Baraka Kerich, Chief Finance Officer at Gertrude's Children's Hospital, Nyambura Muchemi and Dr.Thomas Ngwiri-Head Of Clinical Services during a tree planting event. [Edward Kiplimo, Standard]

While I was growing up in a village in Kisumu County cases of 'flying roofs' during rainy seasons were not news.

Imagine being in a classroom as a pupil, feeling safe with a roof over your head, then suddenly it is blown... away.

This also happened in homes in the semi-arid area where sisal and euphorbia tirucalli characterised most fences.

Acacia and some other trees grew on unused land, and formed part of livestock diet. It would flood when it rained, or dry so much that if a coin fell in the cracks on the ground, it would sink deeper with every effort to retrieve it.

Yet there were homes where trees grew, not on their own, but because families made effort.

It is also becoming evident that mangoes, papaws, oranges and lemons can do so well in that same area. For the few who have tried some exotic trees, it has been a worthy gamble.

But how do we work with everyone to increase tree cover? Every target person in the grassroots has to be enlightened on the many benefits of planting and growing trees to enable them voluntarily join in the efforts.

With this, if free tree seedlings are distributed in every home, courtesy of Environment ministries nationally and in the counties, there can be more public participation. There is always space for one more tree, even if it means along fences, and such people would nurture them with their own sourced water and monitor them when they are convinced it is for their own good.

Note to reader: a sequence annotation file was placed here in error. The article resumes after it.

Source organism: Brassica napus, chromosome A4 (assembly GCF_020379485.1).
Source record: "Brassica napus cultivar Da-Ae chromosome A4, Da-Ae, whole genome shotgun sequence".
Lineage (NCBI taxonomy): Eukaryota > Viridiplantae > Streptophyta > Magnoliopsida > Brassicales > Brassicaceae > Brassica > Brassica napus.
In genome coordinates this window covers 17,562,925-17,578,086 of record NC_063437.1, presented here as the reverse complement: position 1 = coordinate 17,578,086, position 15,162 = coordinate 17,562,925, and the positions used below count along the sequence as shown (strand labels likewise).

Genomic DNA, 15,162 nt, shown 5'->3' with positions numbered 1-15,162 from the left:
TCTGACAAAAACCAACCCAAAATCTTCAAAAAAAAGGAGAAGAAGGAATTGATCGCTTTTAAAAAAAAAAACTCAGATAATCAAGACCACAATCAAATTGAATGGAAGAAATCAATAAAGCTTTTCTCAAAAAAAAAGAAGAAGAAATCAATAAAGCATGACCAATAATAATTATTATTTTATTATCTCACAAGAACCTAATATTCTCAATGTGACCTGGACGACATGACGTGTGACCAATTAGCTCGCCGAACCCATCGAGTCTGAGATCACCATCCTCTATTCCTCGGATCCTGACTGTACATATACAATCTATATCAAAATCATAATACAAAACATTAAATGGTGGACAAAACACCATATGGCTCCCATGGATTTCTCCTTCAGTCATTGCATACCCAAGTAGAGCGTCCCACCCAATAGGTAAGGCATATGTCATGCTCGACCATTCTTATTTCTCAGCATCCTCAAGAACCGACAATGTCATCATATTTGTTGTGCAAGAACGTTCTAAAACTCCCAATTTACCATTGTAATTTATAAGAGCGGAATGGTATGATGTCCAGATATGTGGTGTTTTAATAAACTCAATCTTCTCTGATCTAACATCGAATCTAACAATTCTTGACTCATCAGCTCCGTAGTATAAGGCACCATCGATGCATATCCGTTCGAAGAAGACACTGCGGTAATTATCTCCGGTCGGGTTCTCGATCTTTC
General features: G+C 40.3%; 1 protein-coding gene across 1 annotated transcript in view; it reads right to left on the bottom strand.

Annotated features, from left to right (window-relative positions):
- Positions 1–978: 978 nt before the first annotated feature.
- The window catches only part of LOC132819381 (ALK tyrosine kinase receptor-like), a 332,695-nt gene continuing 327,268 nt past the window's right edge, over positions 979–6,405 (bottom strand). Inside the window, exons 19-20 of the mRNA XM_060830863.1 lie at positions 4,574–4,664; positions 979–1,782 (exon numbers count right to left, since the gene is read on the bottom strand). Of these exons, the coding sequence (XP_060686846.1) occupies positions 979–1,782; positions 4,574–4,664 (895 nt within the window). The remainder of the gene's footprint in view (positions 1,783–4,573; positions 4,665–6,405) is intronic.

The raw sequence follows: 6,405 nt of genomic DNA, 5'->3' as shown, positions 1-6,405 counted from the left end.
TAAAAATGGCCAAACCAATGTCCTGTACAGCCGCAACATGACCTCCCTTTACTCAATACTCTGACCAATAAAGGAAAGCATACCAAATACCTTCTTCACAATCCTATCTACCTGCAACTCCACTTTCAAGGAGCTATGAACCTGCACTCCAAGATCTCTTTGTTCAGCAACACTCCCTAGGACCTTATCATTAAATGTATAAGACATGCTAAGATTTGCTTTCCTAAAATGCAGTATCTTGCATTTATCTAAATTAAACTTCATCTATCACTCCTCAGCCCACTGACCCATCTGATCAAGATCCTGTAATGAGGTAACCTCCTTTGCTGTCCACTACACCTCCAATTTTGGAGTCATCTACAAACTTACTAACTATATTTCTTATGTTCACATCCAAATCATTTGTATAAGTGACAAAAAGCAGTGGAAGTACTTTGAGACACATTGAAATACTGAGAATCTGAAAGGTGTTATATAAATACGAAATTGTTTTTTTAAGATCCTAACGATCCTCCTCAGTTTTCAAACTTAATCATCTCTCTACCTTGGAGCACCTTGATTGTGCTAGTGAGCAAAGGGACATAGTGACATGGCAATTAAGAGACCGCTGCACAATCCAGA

Besides institutions such as schools, worship places or firms; and government initiatives such as the plan by government to plant 15 billion trees by 2032, individuals, especially those in the urban centres, can apply the tactics such as Nairobi Governor Johnson Sakaja, or President William Ruto's marking of certain milestones, including birthdays, by planting trees.

Even planting one tree for such occasions would make a difference in the effort to increase tree cover.

Having a tree in a compound may not be significant in this fast paced world where food, shelter and transport usually are priority. But there is more to trees than shade or fuel wood.

Historically, different cultures attach some connections to certain trees, sometimes even spiritual. The Agikuyu of Kenya, for instance, have a spiritual connection to 'Mugumo' (fig) tree.

This week, environmentalist Elizabeth Wathuti and company made lots of effort to forestall cutting of the tree to pave way for a railway line in Kiambu.

Trees are a major component of the Bible's creation story. They bore the fruits of life and that of knowledge in the Garden of Eden. Even after man sinned, Adam and Eve used twigs to cover their nakedness the moment their eyes began to see clearly.

They were later handed sheep skin to cover themselves. Other religions that have placed trees on high pedestals are Muslims, with the tree of immortality.

There is also the Assyrian Tree of Life, as well as the Bodhi Tree in Buddhism.

Helping people understand the importance of trees will boost tree cover, which stood at 12.5 per cent in mid-2022.

For it is not enough to plant trees, but to grow them to maturity so they can effectively suck CO2 from the atmosphere.

There is also need for capacity building on the kind of trees adaptive to specific areas' type of soil and climate. This will minimise wastage and encourage uptake, considering that seedlings go for as little as Sh10.

The writer is communications manager at GreenFaith.